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altered America appear bands base beds calcareous Carboniferous cause changes character clay climate close Coal considerable containing continuous crystals deposits described direction district east elevation Epoch evidence examination existence exposed extending fact farther fault fauna feet formation former fossils fragments Geol Geological Glacial green grey Grit ground Group Hill horizon igneous inches indicate island latter less limestone localities lower marls mass material miles minerals nature North northern numerous observed obtained occur origin pass Pendleside Period Pleistocene portion position present prevalent probably Prof quarry Quart region remains represented rise rocks sand Sandstone seems seen separated Series shales shown side similar Society southern species specimens stone strata structure suggested surface thickness thin Upper valleys volcanic whole winds
Page lxiv - ... praise of having discovered it. ical history. Armchair philosophizing, apart from actual work in the field, the, laboratory, and the museum, is by no means to be commended. But the worship of fact, as fact, may easily be overdone. The number of discoverable facts is practically infinite, and it is therefore possible to get into such a condition as not to be able to see the wood for the trees, to lose the due sense of proportion, and to become mere machines for tabulating interminable trivialities.
Page lxiii - Mr. Teall, in his masterly address to the Geological Society in 1901, pointed out "that the state of advancement of a science must be measured, not by the number of facts collected, but by the number of facts co-ordinated." Theory, consistent, comprehensive, tested, verified, is the lifeblood of our science as of any other. It is what history is to politics, what morals are to manners, and what faith is to religion. It is almost impossible to collect facts at all without carrying a working hypothesis...
Page xlii - College friend and fellow-student, now ask you to transmit to him with our heartiest good wishes. Mr. Whitaker, having expressed his gratification at the privilege of receiving the Medal on behalf of an old colleague and valued friend, read the following extracts from a letter which he had received from Mr. Jukes-Browne : — ' ' I beg you to convey to the Council of the Geological Society my deep appreciation of the honour conferred upon me by the award of the Murchison Medal, and my great regret...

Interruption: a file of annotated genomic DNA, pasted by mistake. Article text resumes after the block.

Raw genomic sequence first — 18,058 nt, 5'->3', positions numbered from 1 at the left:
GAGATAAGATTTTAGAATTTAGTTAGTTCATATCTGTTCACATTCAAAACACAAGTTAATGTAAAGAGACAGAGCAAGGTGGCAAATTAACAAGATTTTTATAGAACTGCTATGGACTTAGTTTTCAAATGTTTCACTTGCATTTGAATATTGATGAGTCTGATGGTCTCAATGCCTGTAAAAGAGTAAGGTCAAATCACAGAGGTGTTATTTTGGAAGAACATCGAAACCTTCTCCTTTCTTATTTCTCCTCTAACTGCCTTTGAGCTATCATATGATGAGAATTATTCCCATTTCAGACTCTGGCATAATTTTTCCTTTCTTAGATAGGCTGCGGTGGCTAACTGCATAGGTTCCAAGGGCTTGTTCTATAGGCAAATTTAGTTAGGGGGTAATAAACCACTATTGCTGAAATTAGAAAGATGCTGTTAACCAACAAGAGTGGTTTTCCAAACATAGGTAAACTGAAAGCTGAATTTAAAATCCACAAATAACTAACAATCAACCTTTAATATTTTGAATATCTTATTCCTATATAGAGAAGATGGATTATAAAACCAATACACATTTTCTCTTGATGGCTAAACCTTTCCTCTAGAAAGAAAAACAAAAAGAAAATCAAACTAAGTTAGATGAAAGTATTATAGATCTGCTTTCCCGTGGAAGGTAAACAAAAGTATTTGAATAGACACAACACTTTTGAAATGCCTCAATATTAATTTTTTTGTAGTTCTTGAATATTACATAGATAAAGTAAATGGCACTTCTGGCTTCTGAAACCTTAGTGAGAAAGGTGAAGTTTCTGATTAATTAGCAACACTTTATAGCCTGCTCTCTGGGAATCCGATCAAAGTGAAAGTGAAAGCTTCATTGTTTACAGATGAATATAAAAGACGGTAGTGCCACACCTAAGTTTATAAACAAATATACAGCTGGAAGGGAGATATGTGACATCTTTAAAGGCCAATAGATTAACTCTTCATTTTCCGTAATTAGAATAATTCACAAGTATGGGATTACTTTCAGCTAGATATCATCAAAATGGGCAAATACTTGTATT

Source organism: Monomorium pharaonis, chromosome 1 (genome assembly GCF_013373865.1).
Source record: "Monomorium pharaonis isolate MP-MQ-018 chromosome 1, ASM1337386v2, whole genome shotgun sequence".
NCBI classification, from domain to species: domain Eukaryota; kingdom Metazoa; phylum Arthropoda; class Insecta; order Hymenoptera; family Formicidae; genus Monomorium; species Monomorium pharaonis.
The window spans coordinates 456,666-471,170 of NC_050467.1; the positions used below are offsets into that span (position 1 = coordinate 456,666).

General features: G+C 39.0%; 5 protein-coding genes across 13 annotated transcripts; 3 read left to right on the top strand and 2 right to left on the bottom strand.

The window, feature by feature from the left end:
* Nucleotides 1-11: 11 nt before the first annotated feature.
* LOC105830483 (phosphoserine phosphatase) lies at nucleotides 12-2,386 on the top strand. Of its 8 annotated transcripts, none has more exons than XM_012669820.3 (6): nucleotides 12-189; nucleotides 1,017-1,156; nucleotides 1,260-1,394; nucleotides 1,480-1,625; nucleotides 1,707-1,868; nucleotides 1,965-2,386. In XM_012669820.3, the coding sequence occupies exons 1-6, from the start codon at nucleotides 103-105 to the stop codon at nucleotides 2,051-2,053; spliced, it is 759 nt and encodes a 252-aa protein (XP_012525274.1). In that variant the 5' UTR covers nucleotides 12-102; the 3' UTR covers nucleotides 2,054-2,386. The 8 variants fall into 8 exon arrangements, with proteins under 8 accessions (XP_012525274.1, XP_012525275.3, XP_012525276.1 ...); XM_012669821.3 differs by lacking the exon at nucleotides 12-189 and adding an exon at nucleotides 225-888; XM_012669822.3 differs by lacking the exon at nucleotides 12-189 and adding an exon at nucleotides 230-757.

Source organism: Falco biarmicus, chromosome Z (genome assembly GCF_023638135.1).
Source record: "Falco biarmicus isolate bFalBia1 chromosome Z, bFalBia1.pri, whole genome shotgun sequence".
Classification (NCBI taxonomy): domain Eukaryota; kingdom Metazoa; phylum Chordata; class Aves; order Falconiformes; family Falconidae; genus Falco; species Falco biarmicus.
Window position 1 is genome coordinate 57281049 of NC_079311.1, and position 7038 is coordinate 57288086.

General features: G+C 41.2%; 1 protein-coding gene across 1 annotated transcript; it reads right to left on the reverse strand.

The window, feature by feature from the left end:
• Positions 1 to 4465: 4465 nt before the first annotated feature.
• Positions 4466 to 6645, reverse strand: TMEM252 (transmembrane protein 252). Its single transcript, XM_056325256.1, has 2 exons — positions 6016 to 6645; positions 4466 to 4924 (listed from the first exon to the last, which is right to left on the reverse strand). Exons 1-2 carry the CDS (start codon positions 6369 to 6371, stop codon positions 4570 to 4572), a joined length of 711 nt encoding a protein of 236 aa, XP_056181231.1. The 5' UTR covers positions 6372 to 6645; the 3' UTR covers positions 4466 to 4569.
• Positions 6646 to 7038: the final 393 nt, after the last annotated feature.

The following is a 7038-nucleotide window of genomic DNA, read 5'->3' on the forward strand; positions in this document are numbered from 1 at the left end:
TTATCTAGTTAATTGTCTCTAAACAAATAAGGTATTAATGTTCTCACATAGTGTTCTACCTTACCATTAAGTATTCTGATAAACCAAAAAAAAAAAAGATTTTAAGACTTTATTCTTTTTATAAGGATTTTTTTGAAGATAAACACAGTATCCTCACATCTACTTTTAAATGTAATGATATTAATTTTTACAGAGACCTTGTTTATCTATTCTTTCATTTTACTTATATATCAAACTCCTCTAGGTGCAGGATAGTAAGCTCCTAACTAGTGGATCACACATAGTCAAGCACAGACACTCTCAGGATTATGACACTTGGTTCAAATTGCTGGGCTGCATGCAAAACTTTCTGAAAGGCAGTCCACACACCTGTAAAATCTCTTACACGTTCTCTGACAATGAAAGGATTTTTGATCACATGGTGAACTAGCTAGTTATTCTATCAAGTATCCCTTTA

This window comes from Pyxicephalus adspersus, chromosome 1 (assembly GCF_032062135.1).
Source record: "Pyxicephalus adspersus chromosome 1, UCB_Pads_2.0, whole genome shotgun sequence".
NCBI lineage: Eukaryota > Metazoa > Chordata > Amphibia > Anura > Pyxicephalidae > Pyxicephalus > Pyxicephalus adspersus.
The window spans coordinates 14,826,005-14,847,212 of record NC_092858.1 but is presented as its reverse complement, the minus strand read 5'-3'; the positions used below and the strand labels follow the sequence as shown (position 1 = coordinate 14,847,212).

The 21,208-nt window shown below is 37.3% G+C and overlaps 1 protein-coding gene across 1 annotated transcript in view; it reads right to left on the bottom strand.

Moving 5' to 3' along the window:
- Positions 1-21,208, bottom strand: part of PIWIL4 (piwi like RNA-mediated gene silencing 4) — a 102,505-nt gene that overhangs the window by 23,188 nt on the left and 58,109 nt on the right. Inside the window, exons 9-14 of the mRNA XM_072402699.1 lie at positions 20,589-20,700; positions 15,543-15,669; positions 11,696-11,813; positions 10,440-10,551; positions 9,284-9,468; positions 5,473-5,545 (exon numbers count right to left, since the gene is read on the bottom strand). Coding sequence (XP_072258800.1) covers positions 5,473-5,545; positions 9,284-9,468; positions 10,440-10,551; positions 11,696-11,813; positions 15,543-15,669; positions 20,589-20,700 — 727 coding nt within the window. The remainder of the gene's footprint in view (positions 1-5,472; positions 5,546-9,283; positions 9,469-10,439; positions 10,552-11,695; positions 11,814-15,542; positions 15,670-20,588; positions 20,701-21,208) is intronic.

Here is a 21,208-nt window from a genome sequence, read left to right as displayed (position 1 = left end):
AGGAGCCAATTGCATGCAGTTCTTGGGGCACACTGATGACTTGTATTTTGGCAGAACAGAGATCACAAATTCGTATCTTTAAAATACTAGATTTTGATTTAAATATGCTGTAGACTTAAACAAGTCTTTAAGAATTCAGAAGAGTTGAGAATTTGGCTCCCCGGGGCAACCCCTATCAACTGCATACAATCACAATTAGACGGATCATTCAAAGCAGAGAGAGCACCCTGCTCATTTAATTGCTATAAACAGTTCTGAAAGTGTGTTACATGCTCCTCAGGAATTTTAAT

Page xxxi - as an acknowledgement of eminent services in any department of Geology, irrespective of the receiver's country; but he must not be older than 45 years at his last birthday, thus probably not too old for further work, and not too young to have done much.
Page xli - My opinion of General Hooker both as an officer and a gentleman is too well known to make it necessary for me to refer to it in this communication. The public service cannot be promoted by placing under his command an officer who has so little confidence in his ability as I have. Our relations are" such that it would be degrading in me to accept any position under him.
Page lxiv - Our libraries and museums arc being rapidly filled with records of all this scientific activity. Side by side with the registration and cataloguing of facts there has taken place an evolution of scientific ideas, and it is on this aspect of the subject, so far as my own special branch is concerned, that I propose to offer a few remarks.
Page xxix - ... the governing body of the Society that the Medallist (who may be of any country or either sex) has deserved well of the Science...
Page lxxxvii - We, your Majesty's most dutiful and loyal subjects, the President, Council, and Fellows of the...
Page xciii - ... great part of the Geological Society's collection to the British Museum, but the transfer was not then agreed to. On March 27 of the present year a special general meeting of the Society was again called to consider the matter, and it was then resolved " That in the opinion of this meeting the time has now come when this Society shall transfer its collections to some other museum.
Page xxvii - Society may deem most useful in advancing Geological Science, whether by granting sums of money to travellers in pursuit of knowledge, to authors of memoirs, or to persons actually employed in any enquiries bearing upon the science of Geology, or in rewarding any such travellers, authors, or other persons, and the Medal to be given to some person to whom such Council shall grant any sum of money or recompense in respect of Geological Science.